Please don’t give them back…

 

Today I’m not drinking because all my wine glasses are packed in boxes in my storage space…

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Lauren, John and Fiona (recycled)… Everything old is new again…

How come you’re not drinking?

 

barn

Exploring Sober Life in Fields of Poison Ivy…

 

I yack all the time about getting out and exploring in recovery. “Hike,” I say with conviction. “Fill your hands with a camera and your head with passion for something rigorous.” Climb a mountain, snowshoe across an unmarred wilderness! Take the path less traveled by!

Adventuring Without Pepper Spray…

The photo above was taken when I ventured off the highway near Luther, Michigan and down a dirt track to a deserted farm. The farm was for sale according to a battered sign by the side of the road. It had clearly seen it’s heyday a few decades earlier. The house had settled into the nettles with a sigh. Spent looking wheat and goldenrod waved in barren fields.

 

The homestead had a photogenic, Ansel Adams bleakness. As if the hopes of the previous tenant had drifted out the windowless dormers and floated up to a periwinkle sky…

 

I parked and wandered around. The thought skittered across the back of my mind that I was without protection. If a panel van turned in the drive, my best defense would have been to lob Granny Smith apples. Or as it turns out, rub the perp with whatever poisonous plant I encountered on my walk. It has been driving me mad ever since my madcap diversion…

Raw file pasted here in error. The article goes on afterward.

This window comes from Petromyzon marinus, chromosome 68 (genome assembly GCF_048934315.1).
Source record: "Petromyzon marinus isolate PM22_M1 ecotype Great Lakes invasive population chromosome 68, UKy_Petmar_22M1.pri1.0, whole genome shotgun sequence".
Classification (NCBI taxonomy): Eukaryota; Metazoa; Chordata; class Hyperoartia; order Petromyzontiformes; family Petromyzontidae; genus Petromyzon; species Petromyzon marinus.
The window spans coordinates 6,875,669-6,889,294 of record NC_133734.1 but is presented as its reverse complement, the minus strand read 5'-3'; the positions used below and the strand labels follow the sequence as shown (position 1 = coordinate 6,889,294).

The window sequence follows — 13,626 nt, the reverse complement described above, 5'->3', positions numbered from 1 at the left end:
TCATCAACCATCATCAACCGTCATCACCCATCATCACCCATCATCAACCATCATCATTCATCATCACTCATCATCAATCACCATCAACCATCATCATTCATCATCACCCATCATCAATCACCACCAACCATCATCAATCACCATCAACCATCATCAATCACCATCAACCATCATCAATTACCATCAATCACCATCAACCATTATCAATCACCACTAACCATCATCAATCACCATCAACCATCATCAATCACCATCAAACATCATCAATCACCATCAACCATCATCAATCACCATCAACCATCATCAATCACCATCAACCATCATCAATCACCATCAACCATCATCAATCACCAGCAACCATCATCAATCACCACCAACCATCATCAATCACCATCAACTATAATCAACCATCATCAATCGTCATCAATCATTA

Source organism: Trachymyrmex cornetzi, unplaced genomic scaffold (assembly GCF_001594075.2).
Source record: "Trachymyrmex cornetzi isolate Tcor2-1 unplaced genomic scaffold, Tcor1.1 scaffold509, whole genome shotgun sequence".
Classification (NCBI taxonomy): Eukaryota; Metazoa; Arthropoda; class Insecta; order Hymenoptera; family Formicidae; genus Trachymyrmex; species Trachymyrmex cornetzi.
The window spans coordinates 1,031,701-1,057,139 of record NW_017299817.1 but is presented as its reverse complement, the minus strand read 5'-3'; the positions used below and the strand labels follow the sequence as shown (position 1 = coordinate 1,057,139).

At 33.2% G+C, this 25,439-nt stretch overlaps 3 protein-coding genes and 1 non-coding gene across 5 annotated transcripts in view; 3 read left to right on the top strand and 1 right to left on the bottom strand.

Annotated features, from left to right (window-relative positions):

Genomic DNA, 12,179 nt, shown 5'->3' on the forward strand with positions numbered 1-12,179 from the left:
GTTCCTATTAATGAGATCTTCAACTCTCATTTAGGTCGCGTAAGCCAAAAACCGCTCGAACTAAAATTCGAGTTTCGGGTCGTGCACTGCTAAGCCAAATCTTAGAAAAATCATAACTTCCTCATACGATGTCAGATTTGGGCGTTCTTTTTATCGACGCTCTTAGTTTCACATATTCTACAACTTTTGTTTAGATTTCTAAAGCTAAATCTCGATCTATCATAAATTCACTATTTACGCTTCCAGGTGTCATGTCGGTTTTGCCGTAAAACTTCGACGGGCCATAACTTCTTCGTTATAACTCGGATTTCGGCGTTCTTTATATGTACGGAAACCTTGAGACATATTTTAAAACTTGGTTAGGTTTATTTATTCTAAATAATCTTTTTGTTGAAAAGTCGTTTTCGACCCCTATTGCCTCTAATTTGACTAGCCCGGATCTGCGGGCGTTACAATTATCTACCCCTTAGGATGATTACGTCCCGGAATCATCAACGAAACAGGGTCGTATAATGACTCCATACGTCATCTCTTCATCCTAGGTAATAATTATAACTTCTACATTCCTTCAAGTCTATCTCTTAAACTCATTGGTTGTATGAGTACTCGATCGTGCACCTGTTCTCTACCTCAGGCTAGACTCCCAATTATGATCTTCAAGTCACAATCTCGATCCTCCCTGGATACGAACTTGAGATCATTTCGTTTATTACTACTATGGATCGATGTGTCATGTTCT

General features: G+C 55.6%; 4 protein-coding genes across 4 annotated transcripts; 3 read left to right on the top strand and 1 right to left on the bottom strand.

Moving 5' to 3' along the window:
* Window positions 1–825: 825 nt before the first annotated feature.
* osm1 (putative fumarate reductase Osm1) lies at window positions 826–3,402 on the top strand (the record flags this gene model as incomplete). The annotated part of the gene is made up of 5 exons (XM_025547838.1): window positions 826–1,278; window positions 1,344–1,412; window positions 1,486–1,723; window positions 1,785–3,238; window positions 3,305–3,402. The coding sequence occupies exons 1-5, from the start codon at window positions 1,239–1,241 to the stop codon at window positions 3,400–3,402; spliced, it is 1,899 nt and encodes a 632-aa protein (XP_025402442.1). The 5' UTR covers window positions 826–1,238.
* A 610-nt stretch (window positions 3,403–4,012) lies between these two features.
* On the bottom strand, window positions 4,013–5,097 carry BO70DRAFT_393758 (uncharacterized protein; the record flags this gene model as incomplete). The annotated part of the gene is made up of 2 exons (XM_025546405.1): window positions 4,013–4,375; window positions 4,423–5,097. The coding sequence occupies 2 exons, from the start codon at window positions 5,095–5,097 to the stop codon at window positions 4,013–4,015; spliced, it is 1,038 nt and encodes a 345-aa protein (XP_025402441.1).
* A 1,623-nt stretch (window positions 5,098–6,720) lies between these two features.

fieldfarm

Beware – man-eating foliage disguised as wildflowers and wheat…

 

Here’s the Caveat…

It is unseemly for this paragon of recovery, to scratch my affected arm till it bleeds. (When exactly does the lotion my pharmacist recommended make a dent in the unbearable, burning, itchy mess that is my elbow?) Kim can attest to the fact, that in the old days we used to head off into the wilds on long hikes with no water, ID or sense. Hung-over and dehydrated, we plowed up Colorado mountains during moose calving season. We plodded across fields, surprising bulls or angry dogs. No pepper spray, first aid kits or cell phones.

 

I thought I had learned my lesson.

 

Anyway, I still say find a passion and get your heart pumping. It is good for your health and wellbeing and good for your recovery. Be curious and exploratory. But I keep forgetting to say, “Be careful out there. Buy a bear canister, an EpiPen and a book on poisonous (but pretty) plants.”

 

The world is your oyster now that you’re sober. Just make sure you’re not allergic to shell fish…

 

Today I’m not drinking because I am using both my hands to scratch the hell out of my arm…

 

How come you’re not drinking?

 

surfer

How a Storm in New Zealand Impacts My Sobriety in Michigan…

 

There is a group in Jacksonville called the Saltwater Cowgirls who partner with my friends at Lakeview Health. They call it surf therapy: providing lessons in surfing and life for the residents in addiction treatment at Lakeview. I lived on the ocean in Jacksonville Beach, but I have never surfed. I am not a strong swimmer, and I am afraid of sharks. Surfing recently influenced my sobriety, however…

 

Work vs. Surfing